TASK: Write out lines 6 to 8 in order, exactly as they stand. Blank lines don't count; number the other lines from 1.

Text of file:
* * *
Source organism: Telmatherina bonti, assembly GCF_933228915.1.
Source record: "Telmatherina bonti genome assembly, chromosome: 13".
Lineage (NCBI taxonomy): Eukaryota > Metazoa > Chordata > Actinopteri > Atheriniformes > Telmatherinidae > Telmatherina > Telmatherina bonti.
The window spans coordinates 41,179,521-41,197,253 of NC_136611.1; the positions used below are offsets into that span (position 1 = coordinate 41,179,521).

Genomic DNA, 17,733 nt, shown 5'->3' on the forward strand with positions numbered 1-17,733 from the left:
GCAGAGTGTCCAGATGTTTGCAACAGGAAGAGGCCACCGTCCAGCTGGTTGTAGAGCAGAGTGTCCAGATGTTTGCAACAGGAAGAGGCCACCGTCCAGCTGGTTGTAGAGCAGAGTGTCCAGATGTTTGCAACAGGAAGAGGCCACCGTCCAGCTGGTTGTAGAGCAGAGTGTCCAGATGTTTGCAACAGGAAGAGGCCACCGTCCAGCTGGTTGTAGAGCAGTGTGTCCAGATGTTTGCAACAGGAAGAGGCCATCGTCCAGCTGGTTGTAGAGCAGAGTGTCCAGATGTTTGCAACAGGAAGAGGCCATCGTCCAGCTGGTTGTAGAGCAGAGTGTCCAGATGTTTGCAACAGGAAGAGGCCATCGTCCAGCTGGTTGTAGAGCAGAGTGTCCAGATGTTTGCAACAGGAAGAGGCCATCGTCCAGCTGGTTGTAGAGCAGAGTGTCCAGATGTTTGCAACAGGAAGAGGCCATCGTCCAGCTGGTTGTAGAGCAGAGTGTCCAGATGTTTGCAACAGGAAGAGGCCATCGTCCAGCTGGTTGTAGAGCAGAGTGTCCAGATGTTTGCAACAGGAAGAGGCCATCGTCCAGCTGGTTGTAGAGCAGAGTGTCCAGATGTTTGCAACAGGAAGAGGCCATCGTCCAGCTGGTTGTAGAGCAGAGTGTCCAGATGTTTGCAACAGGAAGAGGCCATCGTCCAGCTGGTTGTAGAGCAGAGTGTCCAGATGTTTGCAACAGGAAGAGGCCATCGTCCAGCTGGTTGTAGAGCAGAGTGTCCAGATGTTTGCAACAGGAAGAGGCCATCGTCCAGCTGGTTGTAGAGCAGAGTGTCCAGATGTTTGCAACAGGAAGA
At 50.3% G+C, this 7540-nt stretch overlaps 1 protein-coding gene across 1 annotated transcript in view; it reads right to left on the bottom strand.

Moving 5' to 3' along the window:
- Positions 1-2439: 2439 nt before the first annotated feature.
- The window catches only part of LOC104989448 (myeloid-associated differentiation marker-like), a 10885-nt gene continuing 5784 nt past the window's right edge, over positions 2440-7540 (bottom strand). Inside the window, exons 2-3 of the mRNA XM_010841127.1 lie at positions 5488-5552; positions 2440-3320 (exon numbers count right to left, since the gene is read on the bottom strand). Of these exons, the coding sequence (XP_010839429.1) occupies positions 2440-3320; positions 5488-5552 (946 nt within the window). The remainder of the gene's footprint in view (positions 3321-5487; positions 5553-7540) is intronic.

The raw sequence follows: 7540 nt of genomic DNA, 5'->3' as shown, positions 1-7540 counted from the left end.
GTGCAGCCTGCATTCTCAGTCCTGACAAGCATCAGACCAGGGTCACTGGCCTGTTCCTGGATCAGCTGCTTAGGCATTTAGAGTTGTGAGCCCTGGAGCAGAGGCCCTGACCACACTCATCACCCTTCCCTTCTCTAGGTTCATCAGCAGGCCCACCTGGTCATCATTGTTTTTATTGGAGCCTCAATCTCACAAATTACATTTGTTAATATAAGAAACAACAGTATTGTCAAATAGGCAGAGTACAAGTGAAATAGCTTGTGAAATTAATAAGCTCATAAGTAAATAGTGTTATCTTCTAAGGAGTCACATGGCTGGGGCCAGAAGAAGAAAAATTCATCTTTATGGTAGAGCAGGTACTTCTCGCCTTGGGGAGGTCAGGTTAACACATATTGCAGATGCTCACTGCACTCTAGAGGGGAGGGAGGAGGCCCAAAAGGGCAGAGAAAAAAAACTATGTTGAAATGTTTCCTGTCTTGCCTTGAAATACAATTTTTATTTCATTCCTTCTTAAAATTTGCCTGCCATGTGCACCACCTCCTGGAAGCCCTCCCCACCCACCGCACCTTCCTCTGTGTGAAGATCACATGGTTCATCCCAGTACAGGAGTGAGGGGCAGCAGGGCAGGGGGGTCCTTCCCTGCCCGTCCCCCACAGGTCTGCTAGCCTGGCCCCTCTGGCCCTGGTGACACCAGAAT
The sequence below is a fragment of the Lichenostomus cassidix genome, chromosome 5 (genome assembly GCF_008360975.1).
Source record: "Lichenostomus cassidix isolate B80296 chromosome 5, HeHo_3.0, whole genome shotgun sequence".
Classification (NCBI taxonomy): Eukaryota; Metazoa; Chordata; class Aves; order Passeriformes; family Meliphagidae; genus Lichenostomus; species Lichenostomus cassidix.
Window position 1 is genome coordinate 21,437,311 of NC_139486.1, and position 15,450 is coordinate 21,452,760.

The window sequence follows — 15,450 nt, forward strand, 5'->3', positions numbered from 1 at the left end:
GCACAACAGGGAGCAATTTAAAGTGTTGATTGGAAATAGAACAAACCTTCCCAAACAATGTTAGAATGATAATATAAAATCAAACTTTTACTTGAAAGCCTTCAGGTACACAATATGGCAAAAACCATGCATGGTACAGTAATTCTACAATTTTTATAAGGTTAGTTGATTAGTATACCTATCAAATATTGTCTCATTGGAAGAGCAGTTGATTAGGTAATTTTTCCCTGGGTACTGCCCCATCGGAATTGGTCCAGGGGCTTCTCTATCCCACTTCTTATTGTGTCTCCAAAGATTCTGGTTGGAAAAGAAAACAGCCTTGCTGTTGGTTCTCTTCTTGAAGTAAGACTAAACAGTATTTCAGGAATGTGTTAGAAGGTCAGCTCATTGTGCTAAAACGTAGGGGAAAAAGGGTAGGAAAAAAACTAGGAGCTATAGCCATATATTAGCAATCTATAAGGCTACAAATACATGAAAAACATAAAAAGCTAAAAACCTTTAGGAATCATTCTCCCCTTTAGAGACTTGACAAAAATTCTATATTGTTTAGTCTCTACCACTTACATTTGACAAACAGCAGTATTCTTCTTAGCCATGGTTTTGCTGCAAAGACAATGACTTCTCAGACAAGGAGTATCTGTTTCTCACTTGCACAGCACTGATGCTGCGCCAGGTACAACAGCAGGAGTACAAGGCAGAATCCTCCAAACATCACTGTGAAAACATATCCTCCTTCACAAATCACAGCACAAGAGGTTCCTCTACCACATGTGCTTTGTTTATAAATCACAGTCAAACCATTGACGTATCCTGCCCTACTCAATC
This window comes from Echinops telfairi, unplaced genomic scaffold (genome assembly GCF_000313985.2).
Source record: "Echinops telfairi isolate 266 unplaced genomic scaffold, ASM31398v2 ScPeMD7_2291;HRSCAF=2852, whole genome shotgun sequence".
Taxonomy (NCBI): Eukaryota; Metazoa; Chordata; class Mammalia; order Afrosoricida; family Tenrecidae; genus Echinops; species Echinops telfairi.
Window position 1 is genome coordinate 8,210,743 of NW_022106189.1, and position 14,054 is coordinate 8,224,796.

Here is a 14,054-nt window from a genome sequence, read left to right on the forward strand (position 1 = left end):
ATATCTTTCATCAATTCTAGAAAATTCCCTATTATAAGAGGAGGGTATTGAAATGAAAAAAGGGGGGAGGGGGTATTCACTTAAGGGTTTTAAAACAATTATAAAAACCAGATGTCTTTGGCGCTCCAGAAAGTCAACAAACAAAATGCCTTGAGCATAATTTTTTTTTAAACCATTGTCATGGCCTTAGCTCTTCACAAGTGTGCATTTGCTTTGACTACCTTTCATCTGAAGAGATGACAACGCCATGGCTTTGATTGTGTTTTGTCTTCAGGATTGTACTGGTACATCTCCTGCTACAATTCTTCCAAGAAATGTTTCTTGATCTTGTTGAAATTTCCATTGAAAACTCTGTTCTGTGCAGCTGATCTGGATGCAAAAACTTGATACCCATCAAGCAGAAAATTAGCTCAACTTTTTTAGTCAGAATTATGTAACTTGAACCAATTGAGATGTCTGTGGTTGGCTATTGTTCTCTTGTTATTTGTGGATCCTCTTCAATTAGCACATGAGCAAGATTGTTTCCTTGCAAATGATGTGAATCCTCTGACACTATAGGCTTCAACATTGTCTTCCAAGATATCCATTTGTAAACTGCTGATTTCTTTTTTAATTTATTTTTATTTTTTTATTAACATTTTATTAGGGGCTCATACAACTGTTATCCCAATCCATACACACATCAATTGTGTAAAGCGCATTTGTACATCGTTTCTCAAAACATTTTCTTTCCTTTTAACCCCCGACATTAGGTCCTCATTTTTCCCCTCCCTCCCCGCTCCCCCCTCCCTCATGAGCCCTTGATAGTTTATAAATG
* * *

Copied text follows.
GCAGAGTGTCCAGATGTTTGCAACAGGAAGAGGCCACCGTCCAGCTGGTTGTAGAGCAGAGTGTCCAGATGTTTGCAACAGGAAGAGGCCACCGTCCAGCTGGTTGTAGAGCAGAGTGTCCAGATGTTTGCAACAGGAAGAGGCCACCGTCCAGCTGGTTGTAGAGCAGAGTGTCCAGATGTTTGCAACAGGAAGAGGCCACCGTCCAGCTGGTTGTAGAGCAGTGTGTCCAGATGTTTGCAACAGGAAGAGGCCATCGTCCAGCTGGTTGTAGAGCAGAGTGTCCAGATGTTTGCAACAGGAAGAGGCCATCGTCCAGCTGGTTGTAGAGCAGAGTGTCCAGATGTTTGCAACAGGAAGAGGCCATCGTCCAGCTGGTTGTAGAGCAGAGTGTCCAGATGTTTGCAACAGGAAGAGGCCATCGTCCAGCTGGTTGTAGAGCAGAGTGTCCAGATGTTTGCAACAGGAAGAGGCCATCGTCCAGCTGGTTGTAGAGCAGAGTGTCCAGATGTTTGCAACAGGAAGAGGCCATCGTCCAGCTGGTTGTAGAGCAGAGTGTCCAGATGTTTGCAACAGGAAGAGGCCATCGTCCAGCTGGTTGTAGAGCAGAGTGTCCAGATGTTTGCAACAGGAAGAGGCCATCGTCCAGCTGGTTGTAGAGCAGAGTGTCCAGATGTTTGCAACAGGAAGAGGCCATCGTCCAGCTGGTTGTAGAGCAGAGTGTCCAGATGTTTGCAACAGGAAGAGGCCATCGTCCAGCTGGTTGTAGAGCAGAGTGTCCAGATGTTTGCAACAGGAAGAGGCCATCGTCCAGCTGGTTGTAGAGCAGAGTGTCCAGATGTTTGCAACAGGAAGA
At 50.3% G+C, this 7540-nt stretch overlaps 1 protein-coding gene across 1 annotated transcript in view; it reads right to left on the bottom strand.

Moving 5' to 3' along the window: